Martin Schain (New York University) is Professor of Politics. He was the Director of the Center for European Studies at NYU and the co-director of the New York Consortium for European Studies. He is the General Series Editor of Europe in Transition Series, and General Pivot Series Editor, Europe in Crisis (both Palgrave Press). He is also the co-Editor of the Journal of Comparative European Politics. His fields of research include Comparative politics; European politics; center-periphery relations; trade unions and politics; and immigration. His recent publications include The Politics of Immigration in France, Britain and the United States: A Comparative Study (Palgrave, 2012). He is completing a book on the Politics of Borders in Europe and the United States.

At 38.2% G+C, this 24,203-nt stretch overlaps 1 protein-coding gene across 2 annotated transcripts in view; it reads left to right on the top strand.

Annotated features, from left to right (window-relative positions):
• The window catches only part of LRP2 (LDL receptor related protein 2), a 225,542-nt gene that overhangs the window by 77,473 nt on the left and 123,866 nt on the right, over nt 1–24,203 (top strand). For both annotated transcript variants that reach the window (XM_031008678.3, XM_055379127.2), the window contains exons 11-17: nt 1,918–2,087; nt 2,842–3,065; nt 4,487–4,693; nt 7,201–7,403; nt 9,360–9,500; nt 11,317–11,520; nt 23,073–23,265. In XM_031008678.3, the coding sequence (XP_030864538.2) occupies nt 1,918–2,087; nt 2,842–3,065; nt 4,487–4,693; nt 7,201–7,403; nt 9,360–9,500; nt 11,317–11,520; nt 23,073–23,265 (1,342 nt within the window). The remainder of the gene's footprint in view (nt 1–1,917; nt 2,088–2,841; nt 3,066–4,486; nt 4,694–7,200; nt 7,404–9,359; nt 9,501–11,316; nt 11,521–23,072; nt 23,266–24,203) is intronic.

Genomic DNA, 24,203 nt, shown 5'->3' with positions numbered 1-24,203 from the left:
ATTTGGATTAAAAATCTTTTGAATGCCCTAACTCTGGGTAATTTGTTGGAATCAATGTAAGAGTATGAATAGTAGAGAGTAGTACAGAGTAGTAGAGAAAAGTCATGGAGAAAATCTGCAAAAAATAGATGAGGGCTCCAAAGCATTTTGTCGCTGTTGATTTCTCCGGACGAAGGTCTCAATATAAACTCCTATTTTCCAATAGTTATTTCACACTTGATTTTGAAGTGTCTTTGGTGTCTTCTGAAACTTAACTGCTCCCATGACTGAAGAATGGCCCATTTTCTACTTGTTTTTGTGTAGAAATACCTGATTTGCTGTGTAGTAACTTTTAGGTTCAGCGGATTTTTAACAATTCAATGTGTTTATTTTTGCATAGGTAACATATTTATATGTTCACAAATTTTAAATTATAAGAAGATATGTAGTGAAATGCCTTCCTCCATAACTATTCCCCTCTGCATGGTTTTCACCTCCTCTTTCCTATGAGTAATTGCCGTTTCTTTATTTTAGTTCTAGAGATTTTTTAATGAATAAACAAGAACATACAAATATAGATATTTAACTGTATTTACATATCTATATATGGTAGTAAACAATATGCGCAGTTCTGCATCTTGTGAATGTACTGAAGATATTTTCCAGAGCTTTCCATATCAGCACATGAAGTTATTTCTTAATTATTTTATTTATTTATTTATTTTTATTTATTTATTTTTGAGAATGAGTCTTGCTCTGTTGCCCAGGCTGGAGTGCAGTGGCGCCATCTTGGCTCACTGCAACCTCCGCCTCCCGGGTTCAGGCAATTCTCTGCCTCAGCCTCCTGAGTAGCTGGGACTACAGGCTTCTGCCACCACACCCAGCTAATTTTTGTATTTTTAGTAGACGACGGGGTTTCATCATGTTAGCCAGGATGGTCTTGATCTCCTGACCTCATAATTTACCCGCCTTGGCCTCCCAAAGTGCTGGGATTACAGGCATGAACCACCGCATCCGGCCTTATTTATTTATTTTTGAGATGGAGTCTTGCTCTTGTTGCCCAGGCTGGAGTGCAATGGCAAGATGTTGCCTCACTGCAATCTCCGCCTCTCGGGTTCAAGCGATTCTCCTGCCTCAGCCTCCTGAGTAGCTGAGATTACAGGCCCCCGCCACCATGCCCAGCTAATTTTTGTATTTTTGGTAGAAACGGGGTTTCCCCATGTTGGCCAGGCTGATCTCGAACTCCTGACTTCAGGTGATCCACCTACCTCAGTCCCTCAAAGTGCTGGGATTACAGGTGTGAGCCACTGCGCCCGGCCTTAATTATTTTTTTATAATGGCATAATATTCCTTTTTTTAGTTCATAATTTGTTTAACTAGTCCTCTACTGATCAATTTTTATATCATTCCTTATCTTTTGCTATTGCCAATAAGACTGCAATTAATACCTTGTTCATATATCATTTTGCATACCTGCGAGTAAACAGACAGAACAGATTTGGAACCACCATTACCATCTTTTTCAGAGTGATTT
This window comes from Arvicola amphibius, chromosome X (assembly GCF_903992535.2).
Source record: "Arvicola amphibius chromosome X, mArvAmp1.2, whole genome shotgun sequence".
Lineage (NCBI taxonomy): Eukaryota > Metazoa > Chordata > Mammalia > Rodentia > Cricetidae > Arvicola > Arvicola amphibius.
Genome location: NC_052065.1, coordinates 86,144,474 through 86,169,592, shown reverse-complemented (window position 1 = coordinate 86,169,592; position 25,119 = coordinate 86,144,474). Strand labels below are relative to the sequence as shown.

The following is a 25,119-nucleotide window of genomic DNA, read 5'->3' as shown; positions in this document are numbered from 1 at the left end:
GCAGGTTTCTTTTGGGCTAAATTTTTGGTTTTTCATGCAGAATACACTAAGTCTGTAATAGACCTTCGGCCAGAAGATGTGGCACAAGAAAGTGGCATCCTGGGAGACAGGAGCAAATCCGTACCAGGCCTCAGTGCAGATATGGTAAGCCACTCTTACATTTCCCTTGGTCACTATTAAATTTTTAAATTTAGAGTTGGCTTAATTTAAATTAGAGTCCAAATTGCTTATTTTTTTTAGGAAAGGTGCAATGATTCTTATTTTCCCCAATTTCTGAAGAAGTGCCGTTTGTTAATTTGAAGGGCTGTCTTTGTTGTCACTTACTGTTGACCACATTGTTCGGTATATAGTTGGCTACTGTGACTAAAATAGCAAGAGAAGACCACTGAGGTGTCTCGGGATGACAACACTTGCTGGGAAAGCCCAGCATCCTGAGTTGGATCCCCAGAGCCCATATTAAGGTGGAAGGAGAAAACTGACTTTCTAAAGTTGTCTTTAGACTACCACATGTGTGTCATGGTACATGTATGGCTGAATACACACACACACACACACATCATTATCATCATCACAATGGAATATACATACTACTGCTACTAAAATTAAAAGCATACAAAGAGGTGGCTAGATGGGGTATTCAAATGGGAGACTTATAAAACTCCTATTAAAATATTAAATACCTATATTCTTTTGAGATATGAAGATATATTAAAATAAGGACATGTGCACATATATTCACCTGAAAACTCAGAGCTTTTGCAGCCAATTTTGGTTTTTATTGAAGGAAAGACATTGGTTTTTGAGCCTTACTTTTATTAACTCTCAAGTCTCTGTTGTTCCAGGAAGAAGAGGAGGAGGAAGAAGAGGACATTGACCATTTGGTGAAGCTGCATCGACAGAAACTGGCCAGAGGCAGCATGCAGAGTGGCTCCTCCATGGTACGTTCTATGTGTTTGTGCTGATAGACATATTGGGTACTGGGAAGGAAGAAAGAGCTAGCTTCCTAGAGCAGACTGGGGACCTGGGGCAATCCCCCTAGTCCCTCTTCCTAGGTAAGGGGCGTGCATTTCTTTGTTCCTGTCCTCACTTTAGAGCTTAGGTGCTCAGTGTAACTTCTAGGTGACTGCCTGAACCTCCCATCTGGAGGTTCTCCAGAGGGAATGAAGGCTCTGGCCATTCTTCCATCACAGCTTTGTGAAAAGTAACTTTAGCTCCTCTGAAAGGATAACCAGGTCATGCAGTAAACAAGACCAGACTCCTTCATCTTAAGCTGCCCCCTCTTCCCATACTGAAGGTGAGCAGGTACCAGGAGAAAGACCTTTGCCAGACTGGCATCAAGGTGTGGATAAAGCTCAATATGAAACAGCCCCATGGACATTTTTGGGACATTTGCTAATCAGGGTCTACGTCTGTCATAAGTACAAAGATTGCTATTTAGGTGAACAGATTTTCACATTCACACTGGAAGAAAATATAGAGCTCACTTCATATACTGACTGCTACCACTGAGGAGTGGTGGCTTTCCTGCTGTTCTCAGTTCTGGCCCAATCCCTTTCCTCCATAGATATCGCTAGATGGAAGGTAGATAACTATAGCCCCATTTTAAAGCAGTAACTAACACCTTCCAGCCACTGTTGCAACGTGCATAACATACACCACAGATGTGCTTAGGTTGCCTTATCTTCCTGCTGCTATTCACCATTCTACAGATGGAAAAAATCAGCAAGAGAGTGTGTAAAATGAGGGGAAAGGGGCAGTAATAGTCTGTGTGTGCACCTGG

Abdulkader Sinno (Indiana University) is an Associate Professor of Political Science and Middle Eastern Studies. He authored books, articles and chapters on Muslim minority political representation in Western liberal democracies, public attitudes towards Muslim immigration, the Arab Spring, conflict processes, and Islamist parties' participation in elections. His articles are published in both qualitative (e.g. American Historical Review) and quantitative (e.g. Journal of Conflict Resolution) journals. His recent publications on Western Muslims include "Muslim Americans and the political system," in The Oxford Handbook of American Islam (edited by Yvonne Haddad and Jane I. Smith, 2013); "Discourses on Muslims and Welfare across the Atlantic," in An American Dilemma? Race, Ethnicity and the Welfare State in US and Europe (edited by Sonya Michel, Klaus Pedersen and Pauli Kettunen, Edward Elgar, 2015); and, as editor and contributor, "Researching Western Muslims," special section of The Review of Middle Eastern Studies (2012).